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ORIGINAL ARTICLE
Year : 2017  |  Volume : 20  |  Issue : 9  |  Page : 1175-1181

Evaluation of digital model accuracy and time-dependent deformation of alginate impressions


1 Department of Orthodontics, Faculty of Dentistry, Adnan Menderes University, Aydin, Turkey
2 Department of Biostatistics, Faculty of Medicine, Adnan Menderes University, Aydin, Turkey

Correspondence Address:
M G Cesur
Department of Orthodontics, Faculty of Dentistry, Adnan Menderes University, Aydin
Turkey
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Source of Support: None, Conflict of Interest: None


DOI: 10.4103/1119-3077.197012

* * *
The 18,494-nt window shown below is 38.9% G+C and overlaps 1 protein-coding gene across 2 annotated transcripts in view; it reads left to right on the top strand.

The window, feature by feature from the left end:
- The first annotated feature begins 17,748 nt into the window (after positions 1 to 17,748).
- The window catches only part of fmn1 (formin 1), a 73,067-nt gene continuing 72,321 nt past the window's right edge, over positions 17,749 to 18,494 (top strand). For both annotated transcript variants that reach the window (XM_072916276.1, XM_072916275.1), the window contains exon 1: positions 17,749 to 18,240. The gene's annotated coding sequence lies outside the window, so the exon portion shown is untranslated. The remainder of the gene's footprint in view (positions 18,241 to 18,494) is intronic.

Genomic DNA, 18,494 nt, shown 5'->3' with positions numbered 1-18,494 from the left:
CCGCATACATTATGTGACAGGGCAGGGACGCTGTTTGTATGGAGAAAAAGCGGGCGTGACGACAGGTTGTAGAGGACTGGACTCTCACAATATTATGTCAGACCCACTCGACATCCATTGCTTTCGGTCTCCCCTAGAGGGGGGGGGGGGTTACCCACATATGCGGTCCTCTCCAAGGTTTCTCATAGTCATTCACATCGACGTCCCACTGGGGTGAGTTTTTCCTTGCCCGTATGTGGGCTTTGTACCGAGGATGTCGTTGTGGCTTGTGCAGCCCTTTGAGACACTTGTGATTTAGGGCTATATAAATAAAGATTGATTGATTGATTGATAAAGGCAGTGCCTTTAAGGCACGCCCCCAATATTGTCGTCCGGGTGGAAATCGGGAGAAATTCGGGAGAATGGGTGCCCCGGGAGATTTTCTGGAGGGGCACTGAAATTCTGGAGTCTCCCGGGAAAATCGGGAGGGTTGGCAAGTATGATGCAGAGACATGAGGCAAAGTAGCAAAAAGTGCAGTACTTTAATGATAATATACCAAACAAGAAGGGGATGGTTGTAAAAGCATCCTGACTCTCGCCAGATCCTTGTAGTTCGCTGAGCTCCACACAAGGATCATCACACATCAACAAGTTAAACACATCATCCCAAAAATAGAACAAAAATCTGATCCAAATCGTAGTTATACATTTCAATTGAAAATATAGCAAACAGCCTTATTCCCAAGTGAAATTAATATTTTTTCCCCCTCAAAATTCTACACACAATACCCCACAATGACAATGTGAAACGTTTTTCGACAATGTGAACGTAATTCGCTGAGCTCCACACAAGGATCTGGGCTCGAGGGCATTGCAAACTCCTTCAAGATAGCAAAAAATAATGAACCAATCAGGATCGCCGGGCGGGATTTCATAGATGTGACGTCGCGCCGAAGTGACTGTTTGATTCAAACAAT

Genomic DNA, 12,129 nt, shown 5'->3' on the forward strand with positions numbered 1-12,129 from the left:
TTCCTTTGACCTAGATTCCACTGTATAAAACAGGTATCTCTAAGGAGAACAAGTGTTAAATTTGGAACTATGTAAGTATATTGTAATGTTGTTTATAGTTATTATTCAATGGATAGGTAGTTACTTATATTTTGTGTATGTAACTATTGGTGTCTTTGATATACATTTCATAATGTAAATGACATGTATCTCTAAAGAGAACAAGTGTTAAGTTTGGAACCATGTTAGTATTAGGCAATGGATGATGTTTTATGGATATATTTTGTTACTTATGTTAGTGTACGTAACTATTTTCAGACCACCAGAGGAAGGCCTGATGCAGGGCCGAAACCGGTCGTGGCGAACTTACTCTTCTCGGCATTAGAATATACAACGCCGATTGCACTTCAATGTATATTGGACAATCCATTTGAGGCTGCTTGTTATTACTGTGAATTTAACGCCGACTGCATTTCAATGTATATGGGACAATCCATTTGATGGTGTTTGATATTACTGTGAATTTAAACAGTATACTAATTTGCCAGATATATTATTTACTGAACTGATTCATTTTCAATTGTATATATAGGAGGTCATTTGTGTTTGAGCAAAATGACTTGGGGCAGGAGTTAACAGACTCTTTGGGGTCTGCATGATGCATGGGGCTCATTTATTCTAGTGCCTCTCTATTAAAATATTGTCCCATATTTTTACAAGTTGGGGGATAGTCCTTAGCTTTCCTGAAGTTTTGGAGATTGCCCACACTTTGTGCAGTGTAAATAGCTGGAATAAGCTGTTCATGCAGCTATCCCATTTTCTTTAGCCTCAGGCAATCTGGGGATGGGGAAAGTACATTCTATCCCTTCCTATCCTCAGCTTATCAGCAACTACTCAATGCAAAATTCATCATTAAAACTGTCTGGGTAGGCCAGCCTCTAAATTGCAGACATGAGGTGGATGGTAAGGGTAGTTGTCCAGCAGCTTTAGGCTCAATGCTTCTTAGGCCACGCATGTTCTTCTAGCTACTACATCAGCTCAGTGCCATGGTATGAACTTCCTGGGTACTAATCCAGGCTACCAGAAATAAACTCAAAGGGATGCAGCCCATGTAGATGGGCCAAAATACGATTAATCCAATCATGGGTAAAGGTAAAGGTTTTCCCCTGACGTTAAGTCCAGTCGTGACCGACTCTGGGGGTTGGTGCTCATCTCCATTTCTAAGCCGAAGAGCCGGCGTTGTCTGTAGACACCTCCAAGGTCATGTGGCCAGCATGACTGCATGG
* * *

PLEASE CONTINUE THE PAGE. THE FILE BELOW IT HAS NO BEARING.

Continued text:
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Objectives: The aim of this study was to evaluate the accuracy of digital models produced with the three-dimensional dental scanner, and to test the dimensional stability of alginate impressions for durations of immediately (T0), 1 day (T1), and 2 days (T2). Materials and Methods: A total of sixty impressions were taken from a master model with an alginate, and were poured into plaster models in three different storage periods. Twenty impressions were directly scanned (negative digital models), after which plaster models were poured and scanned (positive digital models) immediately. The remaining 40 impressions were poured after 1 and 2 days. In total, 9 points and 11 linear measurements were used to analyze the plaster models, and negative and positive digital models. Time-dependent deformation of the alginate impressions and the accuracy of the conventional plaster models and digital models were evaluated separately. Results: Plaster models, negative and positive digital models showed significant differences in nearly all measurements at T (0), T (1), and T (2) times (P < 0.01, P < 0.05, and P < 0.001). Arch perimeter measurements did not differ at T (0) and T (1) times (P > 0.05), but they demonstrated statistically significant differences at T (2) time (P < 0.05) between the models. Conclusions: This study showed that measurements on negative digital models offer a high degree of validity when compared to measurements on positive digital models and plaster models; differences between the techniques are clinically acceptable. Direct scanning of the impressions is practicable method for orthodontists.


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